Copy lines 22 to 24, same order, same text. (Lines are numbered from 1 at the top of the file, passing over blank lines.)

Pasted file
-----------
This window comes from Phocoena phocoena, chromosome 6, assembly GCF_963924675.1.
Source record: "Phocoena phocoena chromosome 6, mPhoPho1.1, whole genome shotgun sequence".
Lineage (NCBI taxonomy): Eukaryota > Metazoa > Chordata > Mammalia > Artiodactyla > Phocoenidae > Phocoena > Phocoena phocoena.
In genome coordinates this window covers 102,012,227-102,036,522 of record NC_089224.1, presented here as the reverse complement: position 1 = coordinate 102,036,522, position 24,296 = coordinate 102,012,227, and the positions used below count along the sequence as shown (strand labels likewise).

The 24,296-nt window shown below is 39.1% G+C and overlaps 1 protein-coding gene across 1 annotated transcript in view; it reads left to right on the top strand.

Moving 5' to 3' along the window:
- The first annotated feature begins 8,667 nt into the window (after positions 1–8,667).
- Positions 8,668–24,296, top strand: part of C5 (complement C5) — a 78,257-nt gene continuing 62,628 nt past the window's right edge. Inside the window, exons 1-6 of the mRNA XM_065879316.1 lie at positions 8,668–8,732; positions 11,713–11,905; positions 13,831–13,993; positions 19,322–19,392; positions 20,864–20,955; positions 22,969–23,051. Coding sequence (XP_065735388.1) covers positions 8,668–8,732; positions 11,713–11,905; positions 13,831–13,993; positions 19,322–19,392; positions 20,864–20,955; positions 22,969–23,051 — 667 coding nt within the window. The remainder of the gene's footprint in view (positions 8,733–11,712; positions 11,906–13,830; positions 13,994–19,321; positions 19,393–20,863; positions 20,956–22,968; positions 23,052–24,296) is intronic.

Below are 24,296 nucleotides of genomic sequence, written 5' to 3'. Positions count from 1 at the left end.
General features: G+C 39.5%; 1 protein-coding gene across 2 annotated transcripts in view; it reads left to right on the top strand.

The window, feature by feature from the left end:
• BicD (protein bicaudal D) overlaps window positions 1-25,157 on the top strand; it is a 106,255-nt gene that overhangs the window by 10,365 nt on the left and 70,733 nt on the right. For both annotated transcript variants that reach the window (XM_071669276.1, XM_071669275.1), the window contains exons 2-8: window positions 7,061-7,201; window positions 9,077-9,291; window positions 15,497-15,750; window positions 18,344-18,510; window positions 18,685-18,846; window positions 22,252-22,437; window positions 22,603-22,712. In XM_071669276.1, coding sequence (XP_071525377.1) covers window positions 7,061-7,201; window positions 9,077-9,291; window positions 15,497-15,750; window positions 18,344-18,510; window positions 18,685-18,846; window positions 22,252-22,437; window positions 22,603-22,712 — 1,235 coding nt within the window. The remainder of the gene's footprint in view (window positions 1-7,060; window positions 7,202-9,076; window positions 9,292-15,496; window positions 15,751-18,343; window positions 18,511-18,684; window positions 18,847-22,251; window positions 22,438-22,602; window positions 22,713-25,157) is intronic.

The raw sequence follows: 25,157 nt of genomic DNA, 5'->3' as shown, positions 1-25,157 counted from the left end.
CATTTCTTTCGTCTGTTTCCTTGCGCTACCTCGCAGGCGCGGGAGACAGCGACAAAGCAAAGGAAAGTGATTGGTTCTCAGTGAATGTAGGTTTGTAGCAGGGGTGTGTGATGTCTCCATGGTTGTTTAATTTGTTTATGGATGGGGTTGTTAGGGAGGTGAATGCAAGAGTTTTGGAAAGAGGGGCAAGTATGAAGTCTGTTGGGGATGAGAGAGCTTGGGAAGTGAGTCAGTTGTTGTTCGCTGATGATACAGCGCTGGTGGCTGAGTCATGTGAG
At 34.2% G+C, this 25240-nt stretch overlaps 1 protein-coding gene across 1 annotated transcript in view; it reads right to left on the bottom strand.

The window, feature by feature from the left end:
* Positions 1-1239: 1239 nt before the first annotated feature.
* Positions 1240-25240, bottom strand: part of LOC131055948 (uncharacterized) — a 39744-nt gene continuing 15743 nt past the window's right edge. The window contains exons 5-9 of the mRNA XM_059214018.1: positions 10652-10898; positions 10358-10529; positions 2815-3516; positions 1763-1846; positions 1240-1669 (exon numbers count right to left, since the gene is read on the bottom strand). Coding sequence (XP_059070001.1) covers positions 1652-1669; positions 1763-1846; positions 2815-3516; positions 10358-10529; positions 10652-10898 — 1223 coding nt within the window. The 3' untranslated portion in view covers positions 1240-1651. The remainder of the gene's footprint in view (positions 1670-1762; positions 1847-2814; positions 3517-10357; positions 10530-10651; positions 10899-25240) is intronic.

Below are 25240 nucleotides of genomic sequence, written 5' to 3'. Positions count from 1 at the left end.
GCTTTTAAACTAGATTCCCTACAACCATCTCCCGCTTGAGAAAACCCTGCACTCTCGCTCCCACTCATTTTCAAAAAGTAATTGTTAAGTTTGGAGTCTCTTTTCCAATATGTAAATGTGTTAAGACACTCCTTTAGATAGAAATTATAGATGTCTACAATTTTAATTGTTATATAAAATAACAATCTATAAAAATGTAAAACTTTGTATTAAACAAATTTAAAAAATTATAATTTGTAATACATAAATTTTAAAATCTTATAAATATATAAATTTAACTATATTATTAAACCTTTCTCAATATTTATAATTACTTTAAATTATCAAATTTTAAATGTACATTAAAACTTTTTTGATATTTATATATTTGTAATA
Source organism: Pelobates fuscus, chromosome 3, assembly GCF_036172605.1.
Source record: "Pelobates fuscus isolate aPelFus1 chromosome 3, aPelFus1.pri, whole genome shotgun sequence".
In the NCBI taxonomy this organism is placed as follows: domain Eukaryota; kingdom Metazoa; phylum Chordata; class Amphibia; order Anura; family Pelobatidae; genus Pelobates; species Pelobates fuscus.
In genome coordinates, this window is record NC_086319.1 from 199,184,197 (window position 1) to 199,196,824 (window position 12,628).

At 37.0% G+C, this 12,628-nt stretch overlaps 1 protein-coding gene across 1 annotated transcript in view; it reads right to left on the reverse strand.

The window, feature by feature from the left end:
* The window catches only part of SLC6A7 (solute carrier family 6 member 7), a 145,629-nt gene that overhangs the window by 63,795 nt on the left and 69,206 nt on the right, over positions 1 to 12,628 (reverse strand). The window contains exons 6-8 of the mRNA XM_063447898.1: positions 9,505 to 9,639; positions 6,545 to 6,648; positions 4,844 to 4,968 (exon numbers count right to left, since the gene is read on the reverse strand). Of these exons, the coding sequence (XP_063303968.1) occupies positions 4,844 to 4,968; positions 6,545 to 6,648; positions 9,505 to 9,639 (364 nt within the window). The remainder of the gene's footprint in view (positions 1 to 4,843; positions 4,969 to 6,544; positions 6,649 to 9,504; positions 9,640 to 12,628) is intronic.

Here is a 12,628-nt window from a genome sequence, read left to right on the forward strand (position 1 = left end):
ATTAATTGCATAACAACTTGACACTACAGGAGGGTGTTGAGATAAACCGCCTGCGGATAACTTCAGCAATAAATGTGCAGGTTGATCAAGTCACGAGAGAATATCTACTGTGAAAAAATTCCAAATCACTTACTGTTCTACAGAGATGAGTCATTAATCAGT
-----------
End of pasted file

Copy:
Source record: "Pelobates fuscus isolate aPelFus1 chromosome 3, aPelFus1.pri, whole genome shotgun sequence".
In the NCBI taxonomy this organism is placed as follows: domain Eukaryota; kingdom Metazoa; phylum Chordata; class Amphibia; order Anura; family Pelobatidae; genus Pelobates; species Pelobates fuscus.
In genome coordinates, this window is record NC_086319.1 from 199,184,197 (window position 1) to 199,196,824 (window position 12,628).